Latest FAQs

Product FAQs

Are Virtualisation Platforms Supported

Only providing there are no issues "only found" under virtualisation. Use must be user acceptance tested. Updated Jul 27, 2016.

Reality is only supported on the platforms listed for each release, refer to the Reality documentation's home page under Release Information, in the Prerequisites document.

When it comes to using a virtualisation product on Reality platforms, either built-in to the platform or using a third party, then Reality is likely to work as you desire. Providing this is within your current Reality license agreement with NPS you may deploy Reality in this way, following your own acceptance tests carried out for all end-to-end applications required by your users. While issues are not anticipated, the world of virtualisation is very complex and this may have to be eliminated from apparent issues with Reality – this is common across "system/database level" applications and virtualisation.

The support of "any issues" that are found to be as a direct result of using virtualisation cannot be guaranteed to be resolved by NPS. Any request for support may result in you initially having to re-test issues found under a non-virtualised supported platform. Providing the issue is still present then this will be covered under your current support contract. If the issue is not present then you may have to resolve this yourself, with any support you can obtain from the virtualisation vendor and any advice or support that NPS is able to offer at the time.

Known Issues:

  1. Under VMware, V Sphere, Reality V14.0 cannot be installed within an existing virtualised machine, it will have to be installed on an existing physical machine and then transferred to create a virtual machine – requires update #317. Installing in V Sphere has been resolved as of V14.2.
  2. Any transfer of Reality to a new physical or virtual machine will require you to contact your NPS Reality account management in order to discuss licensing conditions.
  3. The level of performance and delivered scaling is dependent on the efficiency of the chosen virtualisation product as well as the underlying host platform. It is recommended that full acceptance tests are undertaken using the required workload and system configuration to be deployed. The key resources are typically CPU, Physical Memory, Disk & Networking bandwidth that is being shared concurrently across the one physical machine.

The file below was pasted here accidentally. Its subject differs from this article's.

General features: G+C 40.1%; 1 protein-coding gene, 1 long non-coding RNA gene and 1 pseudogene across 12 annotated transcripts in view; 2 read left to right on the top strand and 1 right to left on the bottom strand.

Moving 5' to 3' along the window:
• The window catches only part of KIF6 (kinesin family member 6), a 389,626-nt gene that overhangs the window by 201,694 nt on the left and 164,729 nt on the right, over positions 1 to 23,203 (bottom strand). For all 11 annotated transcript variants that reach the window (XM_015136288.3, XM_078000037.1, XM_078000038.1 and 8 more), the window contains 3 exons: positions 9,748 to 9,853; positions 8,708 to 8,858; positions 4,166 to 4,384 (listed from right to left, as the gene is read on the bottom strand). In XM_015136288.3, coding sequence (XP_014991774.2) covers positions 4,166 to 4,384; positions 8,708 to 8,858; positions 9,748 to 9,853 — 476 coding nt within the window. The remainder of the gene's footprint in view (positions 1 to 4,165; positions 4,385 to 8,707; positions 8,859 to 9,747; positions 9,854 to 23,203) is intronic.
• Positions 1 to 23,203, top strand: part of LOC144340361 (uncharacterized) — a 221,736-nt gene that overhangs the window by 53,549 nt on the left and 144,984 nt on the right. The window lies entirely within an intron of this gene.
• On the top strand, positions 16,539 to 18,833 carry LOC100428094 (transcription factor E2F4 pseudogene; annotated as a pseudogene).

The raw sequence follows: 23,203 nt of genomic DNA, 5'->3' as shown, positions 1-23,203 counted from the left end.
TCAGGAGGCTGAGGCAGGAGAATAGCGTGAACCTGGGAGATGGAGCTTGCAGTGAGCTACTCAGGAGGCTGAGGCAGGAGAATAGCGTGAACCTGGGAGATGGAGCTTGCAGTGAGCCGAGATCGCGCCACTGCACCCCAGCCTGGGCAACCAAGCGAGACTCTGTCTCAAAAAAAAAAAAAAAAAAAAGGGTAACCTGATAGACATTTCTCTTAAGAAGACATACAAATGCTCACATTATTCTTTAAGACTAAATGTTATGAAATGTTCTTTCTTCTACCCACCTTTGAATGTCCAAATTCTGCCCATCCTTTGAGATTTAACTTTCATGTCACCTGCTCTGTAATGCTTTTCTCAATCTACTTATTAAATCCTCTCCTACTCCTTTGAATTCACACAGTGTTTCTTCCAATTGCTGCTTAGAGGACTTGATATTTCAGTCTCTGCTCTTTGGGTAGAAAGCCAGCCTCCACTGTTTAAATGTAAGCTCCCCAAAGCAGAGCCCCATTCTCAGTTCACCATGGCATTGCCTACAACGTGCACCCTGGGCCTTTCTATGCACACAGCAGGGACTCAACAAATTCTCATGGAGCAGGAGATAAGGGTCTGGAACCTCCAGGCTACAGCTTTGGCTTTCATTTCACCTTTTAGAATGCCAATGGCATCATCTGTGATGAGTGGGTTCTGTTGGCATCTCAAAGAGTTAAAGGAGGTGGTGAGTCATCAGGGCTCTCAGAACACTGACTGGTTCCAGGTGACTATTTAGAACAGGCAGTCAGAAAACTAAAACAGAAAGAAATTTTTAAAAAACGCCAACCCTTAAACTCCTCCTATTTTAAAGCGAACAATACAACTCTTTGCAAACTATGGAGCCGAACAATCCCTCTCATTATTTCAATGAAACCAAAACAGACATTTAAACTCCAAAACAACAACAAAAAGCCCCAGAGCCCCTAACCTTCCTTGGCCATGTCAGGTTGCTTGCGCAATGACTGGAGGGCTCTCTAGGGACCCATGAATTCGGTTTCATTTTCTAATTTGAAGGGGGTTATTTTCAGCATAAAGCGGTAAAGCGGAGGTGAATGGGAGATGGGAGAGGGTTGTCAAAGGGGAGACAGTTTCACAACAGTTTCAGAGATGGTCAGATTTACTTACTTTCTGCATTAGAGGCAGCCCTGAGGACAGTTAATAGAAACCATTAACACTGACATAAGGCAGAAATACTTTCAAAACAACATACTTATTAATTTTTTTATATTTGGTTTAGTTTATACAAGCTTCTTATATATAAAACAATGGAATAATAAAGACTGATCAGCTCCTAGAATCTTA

Sun Systems: LDOMS(VM for SPARC), ZONES(kernal level separation), Containers, Dynamic Domains…
When it comes to Sun Systems, as above, Reality is only certified to run under Solaris on SPARC based standalone Systems. However, Reality has been tested and does run in "the global zone" implement from Solaris 10 of a multi-zoned System – i.e. you can't use Reality in other zones(deploying on multiple application systems). Reality also runs in a T-Server/CP-Blade LDOM (VM for SPARC) and recent hypervisor enabled SPARC Systems, as each is seen as an actual physical System, described above, with configured H/W and Solaris O/S as self-contained systems – these were also called "containers". Reality will also run in a H/W Dynamic Domain, where one System is split into definable sets of CPU and Memory – for example, the M9000 can have up to 24 domains.

Reality Database Isolation:
You may like to consider Reality's Database Isolation resilient feature, which was made available from V12.0. While this does not allow a single system's resources to be "divided up" per database, like system platform virtualisation products, it does protect each isolated Reality instance from each other in all ways… i.e. operational or security issues within one instance cannot affect another. Each system platform can be configured with up to 10 instances, including the base instance, and each instance can contain up to 15 live databases.
Refer to Products page under Resilience and in the Documentation under Database Isolation in the index.

Back to articles